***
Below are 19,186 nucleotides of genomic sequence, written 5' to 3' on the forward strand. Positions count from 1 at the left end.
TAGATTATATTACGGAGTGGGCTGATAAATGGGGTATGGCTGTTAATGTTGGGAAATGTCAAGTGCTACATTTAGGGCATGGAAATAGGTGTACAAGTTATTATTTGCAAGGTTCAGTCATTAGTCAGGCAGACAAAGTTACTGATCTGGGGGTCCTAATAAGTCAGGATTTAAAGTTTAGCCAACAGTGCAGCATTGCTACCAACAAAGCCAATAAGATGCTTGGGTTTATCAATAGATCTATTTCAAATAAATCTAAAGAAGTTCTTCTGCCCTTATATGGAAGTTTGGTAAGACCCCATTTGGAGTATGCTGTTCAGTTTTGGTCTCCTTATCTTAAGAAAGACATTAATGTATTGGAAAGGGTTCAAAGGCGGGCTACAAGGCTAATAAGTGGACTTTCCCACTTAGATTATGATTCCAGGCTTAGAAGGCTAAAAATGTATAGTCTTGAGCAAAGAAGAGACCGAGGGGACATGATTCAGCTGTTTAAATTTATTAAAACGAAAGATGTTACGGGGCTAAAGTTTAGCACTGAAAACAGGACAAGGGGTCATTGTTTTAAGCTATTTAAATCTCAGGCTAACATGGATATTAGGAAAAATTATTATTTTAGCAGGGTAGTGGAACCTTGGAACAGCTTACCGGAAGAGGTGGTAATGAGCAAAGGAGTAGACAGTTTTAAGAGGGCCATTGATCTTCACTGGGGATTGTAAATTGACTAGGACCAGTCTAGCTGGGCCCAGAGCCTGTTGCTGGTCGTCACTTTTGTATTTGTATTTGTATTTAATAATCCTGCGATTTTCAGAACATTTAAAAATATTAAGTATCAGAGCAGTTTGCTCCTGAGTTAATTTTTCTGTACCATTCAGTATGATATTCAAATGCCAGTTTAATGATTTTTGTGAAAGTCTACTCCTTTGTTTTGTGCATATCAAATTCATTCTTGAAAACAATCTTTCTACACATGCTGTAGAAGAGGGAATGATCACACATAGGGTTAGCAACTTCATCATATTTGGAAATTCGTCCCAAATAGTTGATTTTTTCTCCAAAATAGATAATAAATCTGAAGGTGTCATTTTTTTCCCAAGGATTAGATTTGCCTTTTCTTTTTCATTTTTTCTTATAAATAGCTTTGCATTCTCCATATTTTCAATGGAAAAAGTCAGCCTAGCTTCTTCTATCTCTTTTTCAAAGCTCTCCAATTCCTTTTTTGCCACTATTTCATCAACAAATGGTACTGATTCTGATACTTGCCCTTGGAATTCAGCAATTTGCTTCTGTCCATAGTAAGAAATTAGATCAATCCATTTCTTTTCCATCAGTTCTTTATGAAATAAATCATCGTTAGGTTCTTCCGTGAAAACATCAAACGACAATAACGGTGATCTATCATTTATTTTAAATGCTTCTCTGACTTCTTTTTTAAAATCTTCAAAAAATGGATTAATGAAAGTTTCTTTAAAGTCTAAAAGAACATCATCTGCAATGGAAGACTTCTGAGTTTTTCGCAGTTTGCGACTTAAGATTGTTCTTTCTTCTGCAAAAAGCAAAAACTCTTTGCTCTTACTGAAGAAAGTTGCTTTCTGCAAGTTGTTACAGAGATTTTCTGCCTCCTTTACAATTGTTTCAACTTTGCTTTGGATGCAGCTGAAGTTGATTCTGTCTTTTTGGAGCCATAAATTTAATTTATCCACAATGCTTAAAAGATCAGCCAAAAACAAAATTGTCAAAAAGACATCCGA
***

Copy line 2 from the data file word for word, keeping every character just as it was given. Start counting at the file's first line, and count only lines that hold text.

TAGATTATATTACGGAGTGGGCTGATAAATGGGGTATGGCTGTTAATGTTGGGAAATGTCAAGTGCTACATTTAGGGCATGGAAATAGGTGTACAAGTTATTATTTGCAAGGTTCAGTCATTAGTCAGGCAGACAAAGTTACTGATCTGGGGGTCCTAATAAGTCAGGATTTAAAGTTTAGCCAACAGTGCAGCATTGCTACCAACAAAGCCAATAAGATGCTTGGGTTTATCAATAGATCTATTTCAAATAAATCTAAAGAAGTTCTTCTGCCCTTATATGGAAGTTTGGTAAGACCCCATTTGGAGTATGCTGTTCAGTTTTGGTCTCCTTATCTTAAGAAAGACATTAATGTATTGGAAAGGGTTCAAAGGCGGGCTACAAGGCTAATAAGTGGACTTTCCCACTTAGATTATGATTCCAGGCTTAGAAGGCTAAAAATGTATAGTCTTGAGCAAAGAAGAGACCGAGGGGACATGATTCAGCTGTTTAAATTTATTAAAACGAAAGATGTTACGGGGCTAAAGTTTAGCACTGAAAACAGGACAAGGGGTCATTGTTTTAAGCTATTTAAATCTCAGGCTAACATGGATATTAGGAAAAATTATTATTTTAGCAGGGTAGTGGAACCTTGGAACAGCTTACCGGAAGAGGTGGTAATGAGCAAAGGAGTAGACAGTTTTAAGAGGGCCATTGATCTTCACTGGGGATTGTAAATTGACTAGGACCAGTCTAGCTGGGCCCAGAGCCTGTTGCTGGTCGTCACTTTTGTATTTGTATTTGTATTTAATAATCCTGCGATTTTCAGAACATTTAAAAATATTAAGTATCAGAGCAGTTTGCTCCTGAGTTAATTTTTCTGTACCATTCAGTATGATATTCAAATGCCAGTTTAATGATTTTTGTGAAAGTCTACTCCTTTGTTTTGTGCATATCAAATTCATTCTTGAAAACAATCTTTCTACACATGCTGTAGAAGAGGGAATGATCACACATAGGGTTAGCAACTTCATCATATTTGGAAATTCGTCCCAAATAGTTGATTTTTTCTCCAAAATAGATAATAAATCTGAAGGTGTCATTTTTTTCCCAAGGATTAGATTTGCCTTTTCTTTTTCATTTTTTCTTATAAATAGCTTTGCATTCTCCATATTTTCAATGGAAAAAGTCAGCCTAGCTTCTTCTATCTCTTTTTCAAAGCTCTCCAATTCCTTTTTTGCCACTATTTCATCAACAAATGGTACTGATTCTGATACTTGCCCTTGGAATTCAGCAATTTGCTTCTGTCCATAGTAAGAAATTAGATCAATCCATTTCTTTTCCATCAGTTCTTTATGAAATAAATCATCGTTAGGTTCTTCCGTGAAAACATCAAACGACAATAACGGTGATCTATCATTTATTTTAAATGCTTCTCTGACTTCTTTTTTAAAATCTTCAAAAAATGGATTAATGAAAGTTTCTTTAAAGTCTAAAAGAACATCATCTGCAATGGAAGACTTCTGAGTTTTTCGCAGTTTGCGACTTAAGATTGTTCTTTCTTCTGCAAAAAGCAAAAACTCTTTGCTCTTACTGAAGAAAGTTGCTTTCTGCAAGTTGTTACAGAGATTTTCTGCCTCCTTTACAATTGTTTCAACTTTGCTTTGGATGCAGCTGAAGTTGATTCTGTCTTTTTGGAGCCATAAATTTAATTTATCCACAATGCTTAAAAGATCAGCCAAAAACAAAATTGTCAAAAAGACATCCGA